I particularly enjoyed Oliver Burkeman’s column ‘This column will change your life’ in the Guardian. You can read the full article here.
Oliver draws attention to the incongruency that some people perceive in self-help guru’s not apparently following their own advice. One example being Scott Peck; “whose The Road Less Travelled counsels self-discipline and deferred gratification, was serially unfaithful to his wife, who then divorced him?”
I propose that the problem is the perception that it is possible to lead a ‘perfect’ life. How boring would that be to be honest? I’m personally far more convinced and moved by people who use their own vunerabilities as examples of ‘acceptance’ and lessons to learn from. Milton Erickson being a fine example of overcoming personal frailities to become an inspirational teacher and outstanding therapist. The wheelchair-bound Erickson who spend hours a day using self hypnosis to manage pain so that he could teach and see clients once said, “I like to find out what I can do, and enjoy doing it”.
What a better way to live a life. Finding out what you can do and enjoy doing it rather than modelling yourself on others who you perceive as better than you in some way. Nobody is perfect and we all have wisdom to share. It’s the reason that in the work I do I focus far more on creating a safe place to explore rather than being perceived as a clever trainer, coach or teacher.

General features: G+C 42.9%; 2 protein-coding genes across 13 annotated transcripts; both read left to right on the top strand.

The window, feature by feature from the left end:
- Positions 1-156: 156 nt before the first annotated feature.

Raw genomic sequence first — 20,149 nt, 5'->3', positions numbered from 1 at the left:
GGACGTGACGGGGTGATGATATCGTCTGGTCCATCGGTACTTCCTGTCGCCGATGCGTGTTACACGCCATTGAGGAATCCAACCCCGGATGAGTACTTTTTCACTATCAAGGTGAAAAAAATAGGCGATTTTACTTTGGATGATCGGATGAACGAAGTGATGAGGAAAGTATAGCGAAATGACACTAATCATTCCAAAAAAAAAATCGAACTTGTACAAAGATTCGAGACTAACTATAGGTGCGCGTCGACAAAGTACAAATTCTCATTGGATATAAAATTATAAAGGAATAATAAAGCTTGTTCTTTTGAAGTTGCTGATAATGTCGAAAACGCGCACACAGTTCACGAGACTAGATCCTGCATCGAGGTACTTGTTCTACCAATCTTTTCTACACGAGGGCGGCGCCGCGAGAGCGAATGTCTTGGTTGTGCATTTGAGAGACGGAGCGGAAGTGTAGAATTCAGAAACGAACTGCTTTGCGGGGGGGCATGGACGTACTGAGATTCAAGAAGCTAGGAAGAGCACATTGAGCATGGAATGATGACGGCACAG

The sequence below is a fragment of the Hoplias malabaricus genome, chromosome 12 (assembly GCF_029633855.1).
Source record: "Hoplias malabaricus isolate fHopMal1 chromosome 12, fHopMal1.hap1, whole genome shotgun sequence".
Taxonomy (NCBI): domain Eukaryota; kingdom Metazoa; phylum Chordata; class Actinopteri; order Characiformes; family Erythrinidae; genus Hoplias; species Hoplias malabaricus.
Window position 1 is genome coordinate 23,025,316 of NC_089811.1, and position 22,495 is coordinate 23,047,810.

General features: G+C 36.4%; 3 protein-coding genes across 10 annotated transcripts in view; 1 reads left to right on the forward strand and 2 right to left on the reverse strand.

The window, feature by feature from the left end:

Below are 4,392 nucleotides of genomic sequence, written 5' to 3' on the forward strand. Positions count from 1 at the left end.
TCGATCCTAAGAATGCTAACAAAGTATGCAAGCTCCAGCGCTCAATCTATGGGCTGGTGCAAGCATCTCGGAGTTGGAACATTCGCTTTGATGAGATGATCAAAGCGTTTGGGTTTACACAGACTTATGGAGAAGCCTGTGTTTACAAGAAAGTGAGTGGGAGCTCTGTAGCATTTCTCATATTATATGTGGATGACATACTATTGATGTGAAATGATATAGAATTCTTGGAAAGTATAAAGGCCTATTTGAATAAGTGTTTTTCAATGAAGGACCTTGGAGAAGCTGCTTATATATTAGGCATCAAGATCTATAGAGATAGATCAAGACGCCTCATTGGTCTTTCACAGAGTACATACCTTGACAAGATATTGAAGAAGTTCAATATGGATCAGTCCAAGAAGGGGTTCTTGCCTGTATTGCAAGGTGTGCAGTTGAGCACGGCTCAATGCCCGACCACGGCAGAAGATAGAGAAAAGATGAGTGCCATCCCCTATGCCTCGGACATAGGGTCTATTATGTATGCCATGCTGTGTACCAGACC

I’ve tried it the other way round. No one actually learns when your the smartarse at the front of the room even though it may feel good at the time. It’s far more gratifying to see people learn for themselves and make permeanent changes that stick rather than rely on you for their feel-good top-up.
I’ll leave Oliver Burkeman to close this entry:
…but it needn’t mean all advice is worthless. The problem, surely, isn’t with self-help, but with attaching ourselves to gurus and believing all they say: the opposite of self-help. The best advice throws you back on yourself, leaving you in no doubt that the decision to pursue any course of action is always only your own, and the best advisers shun the role of guru. Here’s psychotherapist Sheldon Kopp: “It is as if I stand in the doorway of my office, waiting. The patient enters and takes a lunge at me, a desperate attempt to pull me into the fantasy of taking care of him. I step aside. The patient falls to the floor, disappointed and bewildered. Now he has a chance to get up and try something new… He may transform… his bid for safety into a reaching out for adventure.”
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